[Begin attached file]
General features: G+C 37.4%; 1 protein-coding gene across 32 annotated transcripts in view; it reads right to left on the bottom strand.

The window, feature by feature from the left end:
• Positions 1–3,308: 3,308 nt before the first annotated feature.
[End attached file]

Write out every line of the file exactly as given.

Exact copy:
General features: G+C 37.4%; 1 protein-coding gene across 32 annotated transcripts in view; it reads right to left on the bottom strand.

The window, feature by feature from the left end:
• Positions 1–3,308: 3,308 nt before the first annotated feature.